On the face of it, this seems like a perverse round of messenger shooting. But last March, as cities and towns across the country started getting flooded with demands for huge payouts rooted in arcane details of "swap" contracts they'd inked with banks that managed their bond offerings, Frank discovered something truly perverse: the public sector was being scammed on multiple fronts by the investment banks underwriting their bond offerings -- and the profits directly fed the disastrous trade of risky mortgage-linked credit default swaps that hastened the financial meltdown.

The scheme started at the credit ratings agencies, which keep two sets of standards for grading corporate and municipal bonds -- and municipalities are held to a much higher standard, as Frank explained in a hearing using Moody's own data:
I will be giving out this chart, sectoral breakdown of Moody's rated issuers and defaulters, 1970 to 2000, general obligation bonds, there it is. Number of issuers 14,775. Number of defaults, 0.

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Earlier this week, Judge Emmet Sullivan formally dropped the charges against former Alaska senator Ted Stevens, thanks to prosecutorial misconduct. And Sullivan also announced that he's appointed a special prosecutor of his own to investigate contempt charges against the six Justice Department lawyers whose string of missteps -- the most serious of which involved withholding key evidence -- doomed the case. That misconduct is also the subject of an internal DOJ probe.

Since then, there's been a tangle of competing claims from all sides. We've seen some critics of the Bush administration suggesting that Justice intentionally sabotaged the prosecution, in order to let Stevens, a Republican, off the hook. Meanwhile, some of the more paranoid figures on the right are arguing that the entire prosecution was an (ultimately successful) effort by liberal DOJ bureaucrats to use bogus charges to create a cloud of suspicion around Stevens and thereby win another Senate seat for Democrats.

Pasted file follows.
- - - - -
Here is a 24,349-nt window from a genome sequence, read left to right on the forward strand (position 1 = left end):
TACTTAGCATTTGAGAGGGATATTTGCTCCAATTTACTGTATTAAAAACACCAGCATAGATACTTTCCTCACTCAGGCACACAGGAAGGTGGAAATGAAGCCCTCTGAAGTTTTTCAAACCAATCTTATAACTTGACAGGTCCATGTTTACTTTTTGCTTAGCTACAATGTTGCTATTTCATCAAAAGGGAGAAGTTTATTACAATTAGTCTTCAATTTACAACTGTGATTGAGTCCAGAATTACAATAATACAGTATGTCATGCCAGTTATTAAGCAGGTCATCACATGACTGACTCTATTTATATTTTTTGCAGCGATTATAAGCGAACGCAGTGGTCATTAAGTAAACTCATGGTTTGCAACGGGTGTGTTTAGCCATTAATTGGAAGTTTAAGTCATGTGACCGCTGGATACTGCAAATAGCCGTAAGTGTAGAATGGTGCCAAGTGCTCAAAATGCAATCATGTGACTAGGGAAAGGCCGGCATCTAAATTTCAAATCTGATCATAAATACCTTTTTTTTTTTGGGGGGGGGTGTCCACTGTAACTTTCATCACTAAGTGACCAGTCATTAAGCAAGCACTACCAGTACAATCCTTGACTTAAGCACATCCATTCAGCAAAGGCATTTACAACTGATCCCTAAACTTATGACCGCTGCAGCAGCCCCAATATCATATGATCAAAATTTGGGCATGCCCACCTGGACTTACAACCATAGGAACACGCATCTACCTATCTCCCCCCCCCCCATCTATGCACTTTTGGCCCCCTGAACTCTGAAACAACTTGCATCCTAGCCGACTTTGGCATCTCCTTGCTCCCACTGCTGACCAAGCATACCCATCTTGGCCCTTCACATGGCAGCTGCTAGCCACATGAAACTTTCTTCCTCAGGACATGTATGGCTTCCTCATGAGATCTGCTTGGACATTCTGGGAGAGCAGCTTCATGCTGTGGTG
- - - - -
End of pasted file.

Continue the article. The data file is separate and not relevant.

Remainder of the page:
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They just can't help themselves! In a live Q&A session today, a reader asked Washington Post Congressional reporter Paul Kane a question that's been on our minds for days now. "I keep hearing the term 'budget cuts,' but the defense budget isn't being cut at all," the reader writes. "Money is being redirected to other defense priorities, but the overall budget is increasing by 4%.... So why is it that certain pols are allowed to spout this inane lie with impunity."

Kane didn't respond to that question, but he did explain that Gates is trying to spend money more wisely...albeit amid a four percent budget cut that's not actually happening.

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Here's what we know about the politics of the Pentagon budget proposal so far.

  1. Very few politicians have spoken up in support of it.
  2. Many of the people speaking out against it are portraying it inaccurately as a "soft-on-defense" spending cut.
  3. This meme has found a fairly strong foothold in the media, which has
  4. Given me quite a bit of work to do this week.

But what do experts (those people who make the defense budget and other Pentagon arcana their stock and trade) have to say?

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Earlier today, my colleague Eric Kleefeld flagged an RNC fundraising letter, written by our old friend Michael Steele, in which he floats the possibility that Barack Obama, in concert with ACORN, will try to rig the 2010 Census in order to rob Republicans of electoral votes and Congressional seats in 2012. Eric dispatched with that...thinking...very nicely, but now ACORN has weighed in for itself. "I am disappointed in Mr. Steele's repetition of lies and distortions about our work for crass fundraising purposes." Full response is below the fold.